Refusal of registration again: Jehovah’s Witnesses in the NKR v Armenia

In Christian Religious Organization of Jehovah’s Witnesses in the NKR v Armenia [2022] ECHR 251, the Jehovah’s Witnesses complained under Articles 9, 11 and 14 ECHR that the authorities in the internationally unrecognised Nagorno Karabakh Republic (the NKR) had refused to register them as a religious organisation, in breach of their right to freedom of religion and association, and that the refusal amounted to discrimination on the grounds of religion [1].

The Government of Armenia contended that it had no jurisdiction over the matter. Relying on several cases decided by the International Court of Justice, it argued that states parties providing support to unrecognised entities (such as the domestic authorities in the NKR) could not be held responsible for specific actions undertaken by agents of the local administrations of those unrecognised entities [46]. Further, there had been no interference with the activities of Jehovah’s Witnesses in the territory of the NKR [53]; and the refusal of Witnesses to undertake military service endangered public safety and the interests of the State [56].

The Court noted that the expert opinion which had served as a basis for the NKR authorities’ refusal to register the applicant and on which the Armenian Government had relied in its submissions had been prepared by the Chief of the NKR’s Department for National Minorities and Religious Affairs and had shown open negative bias by stating, inter alia, that “[n]o one accepts Jehovah’s Witnesses as a [religious] organisation but as a sect, fake organisation” [71]. It reiterated that the State’s duty of neutrality and impartiality was incompatible with any power on the State’s part to assess the legitimacy of religious beliefs or the ways in which those beliefs were expressed [76].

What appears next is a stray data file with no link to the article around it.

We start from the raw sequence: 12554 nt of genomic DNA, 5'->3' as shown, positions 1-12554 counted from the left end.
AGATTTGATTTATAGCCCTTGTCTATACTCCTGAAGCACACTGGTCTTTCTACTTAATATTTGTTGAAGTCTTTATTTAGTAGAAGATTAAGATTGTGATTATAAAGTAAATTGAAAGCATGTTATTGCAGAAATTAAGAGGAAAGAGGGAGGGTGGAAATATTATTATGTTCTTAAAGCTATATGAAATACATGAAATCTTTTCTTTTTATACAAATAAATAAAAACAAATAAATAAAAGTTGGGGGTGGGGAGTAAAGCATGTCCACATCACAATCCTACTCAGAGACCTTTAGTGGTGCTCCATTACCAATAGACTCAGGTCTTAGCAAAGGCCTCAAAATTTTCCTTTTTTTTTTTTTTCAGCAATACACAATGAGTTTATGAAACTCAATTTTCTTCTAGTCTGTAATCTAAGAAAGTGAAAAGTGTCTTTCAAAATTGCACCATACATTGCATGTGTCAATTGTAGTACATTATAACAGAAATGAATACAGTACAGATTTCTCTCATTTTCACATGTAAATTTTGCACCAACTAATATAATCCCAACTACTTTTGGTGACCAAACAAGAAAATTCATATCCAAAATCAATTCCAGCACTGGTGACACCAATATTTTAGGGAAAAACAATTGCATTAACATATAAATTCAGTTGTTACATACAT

As to the Armenian Government’s contention that the refusal of Jehovah’s Witnesses to serve in the army endangered the national security of the NKR in the conflict with Azerbaijan [77], it was the Court’s settled case-law that conscientious or religious opposition to military service was of sufficient cogency, seriousness, cohesion and importance to attract the guarantees of Article 9 [79].

There had therefore been a violation of Article 9 of the Convention read in the light of Article 11: there was no need to examine the admissibility or the merits of the complaint under Article 14 [93].

Cite this article as: Frank Cranmer, "Refusal of registration again: Jehovah’s Witnesses in the NKR v Armenia" in Law & Religion UK, 29 March 2022,

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